British security experts on Friday, 9th May, 2014, joined the Nigerian and American search for at least 276 girls being held by Islamic militants in northeastern Nigeria as an international effort to rescue the girls began to take shape.
The British team, which arrived in Lagos Friday, is expected to work closely with U.S. officials and agents in the search of the missing girls, the British government said as Boko Haram militants continued to stage attacks in northeastern Nigeria.
China and France have also promised help, and the Deputy Prime Minister of Spain, Soraya Saenz de Santamaria, told reporters in Madrid on Friday, 9th May, 2014, that her government had decided to make available a specialist police team to assist, if Nigeria approves.
Britain said its aim was not only to help with the current crisis but to defeat Boko Haram.
“The team will be considering not just the recent incidents but also longer-term counter-terrorism solutions to prevent such attacks in the future and defeat Boko Haram,” the Foreign & Commonwealth Office said in a statement Friday.
A local government official confirmed that the Islamic extremists bombed a bridge linking the town of Gamboru to the Borno state capital, Maiduguri, the headquarters of the Nigerian military offensive. Gamboru was attacked on Monday by Boko Haram, leaving many dead.
Estimates of the death toll from that attack ranged from 100 to as many as 300. Local security officials said on Friday that Boko Haram militants bombed the bridge as they retreated following the attack on Gamboru’s main market, where at least 50 bodies have since been discovered from the debris of burned shops.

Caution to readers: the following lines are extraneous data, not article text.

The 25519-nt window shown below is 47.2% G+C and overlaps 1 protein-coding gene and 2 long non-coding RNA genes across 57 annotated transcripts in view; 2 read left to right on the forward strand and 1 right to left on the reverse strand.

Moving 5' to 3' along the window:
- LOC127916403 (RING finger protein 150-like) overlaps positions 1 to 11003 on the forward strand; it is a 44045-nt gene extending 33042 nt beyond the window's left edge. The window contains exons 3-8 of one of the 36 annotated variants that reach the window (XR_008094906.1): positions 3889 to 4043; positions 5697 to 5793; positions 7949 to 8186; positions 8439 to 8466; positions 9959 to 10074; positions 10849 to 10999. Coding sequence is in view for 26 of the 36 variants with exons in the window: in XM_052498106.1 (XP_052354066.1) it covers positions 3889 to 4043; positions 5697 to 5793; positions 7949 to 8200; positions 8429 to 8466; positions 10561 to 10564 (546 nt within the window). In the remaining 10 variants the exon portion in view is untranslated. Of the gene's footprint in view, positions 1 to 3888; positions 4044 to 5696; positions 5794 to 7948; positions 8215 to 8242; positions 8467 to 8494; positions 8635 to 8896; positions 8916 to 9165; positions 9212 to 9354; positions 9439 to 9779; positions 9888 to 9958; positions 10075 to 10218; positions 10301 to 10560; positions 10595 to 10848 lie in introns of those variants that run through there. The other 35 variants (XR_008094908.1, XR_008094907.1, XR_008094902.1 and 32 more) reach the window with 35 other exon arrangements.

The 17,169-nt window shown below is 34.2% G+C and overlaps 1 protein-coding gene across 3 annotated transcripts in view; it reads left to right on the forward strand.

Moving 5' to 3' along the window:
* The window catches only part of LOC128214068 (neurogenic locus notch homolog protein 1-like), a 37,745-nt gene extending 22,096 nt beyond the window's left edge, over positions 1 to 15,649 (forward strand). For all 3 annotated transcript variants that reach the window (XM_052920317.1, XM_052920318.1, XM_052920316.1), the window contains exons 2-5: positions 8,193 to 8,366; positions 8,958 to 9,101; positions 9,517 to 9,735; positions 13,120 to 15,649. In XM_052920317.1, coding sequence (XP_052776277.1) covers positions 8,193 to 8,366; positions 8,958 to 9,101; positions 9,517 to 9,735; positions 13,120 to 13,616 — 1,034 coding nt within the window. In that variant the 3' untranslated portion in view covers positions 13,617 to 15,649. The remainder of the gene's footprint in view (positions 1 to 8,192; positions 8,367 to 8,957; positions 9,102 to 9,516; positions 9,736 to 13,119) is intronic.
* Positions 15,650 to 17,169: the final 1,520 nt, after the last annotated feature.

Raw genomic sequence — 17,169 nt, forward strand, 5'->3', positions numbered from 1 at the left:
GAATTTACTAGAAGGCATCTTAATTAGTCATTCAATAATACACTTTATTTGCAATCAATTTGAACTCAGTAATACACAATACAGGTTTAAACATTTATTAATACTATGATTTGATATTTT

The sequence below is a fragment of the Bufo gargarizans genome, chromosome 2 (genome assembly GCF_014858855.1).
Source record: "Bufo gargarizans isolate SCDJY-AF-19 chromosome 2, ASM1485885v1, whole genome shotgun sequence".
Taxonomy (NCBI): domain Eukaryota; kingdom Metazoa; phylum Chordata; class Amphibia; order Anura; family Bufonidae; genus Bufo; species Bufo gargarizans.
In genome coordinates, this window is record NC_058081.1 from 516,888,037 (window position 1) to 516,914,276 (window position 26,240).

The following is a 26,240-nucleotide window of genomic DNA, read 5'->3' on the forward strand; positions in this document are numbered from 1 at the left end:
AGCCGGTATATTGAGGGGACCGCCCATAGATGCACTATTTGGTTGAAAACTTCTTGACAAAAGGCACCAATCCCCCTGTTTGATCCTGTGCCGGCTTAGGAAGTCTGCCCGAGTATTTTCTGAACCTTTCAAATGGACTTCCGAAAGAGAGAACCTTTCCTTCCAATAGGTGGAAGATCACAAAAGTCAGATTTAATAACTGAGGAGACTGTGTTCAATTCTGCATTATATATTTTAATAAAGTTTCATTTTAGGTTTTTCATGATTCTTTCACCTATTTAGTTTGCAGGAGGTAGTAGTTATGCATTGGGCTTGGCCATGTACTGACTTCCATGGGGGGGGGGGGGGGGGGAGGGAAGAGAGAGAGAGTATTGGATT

Communications with the remote town are difficult and it was not immediately possible to reconcile conflicting accounts of when the bridge was bombed. One account said Monday while another said Thursday.
Local traders in Gamboru said Friday that their businesses were suffering, with trailers and heavy trucks now stranded on either side of the damaged bridge.
“We are in trouble,” said Gamboru resident Mamman Abu.
The bombing of the bridge also prevents army convoys reaching Gamboru while leaving the way open for the insurgents to escape across a strategic bridge into neighboring Cameroon — a bridge leading into mountains where the militants are known to have hideouts in caves.
The mass kidnapping of the schoolgirls has focused the world’s attention on Boko Haram, and on the many civilian victims of the extremists.
President Goodluck Jonathan said at an economic forum on Thursday: “I believe that the kidnap of these girls will be the beginning of the end of terror in Nigeria.”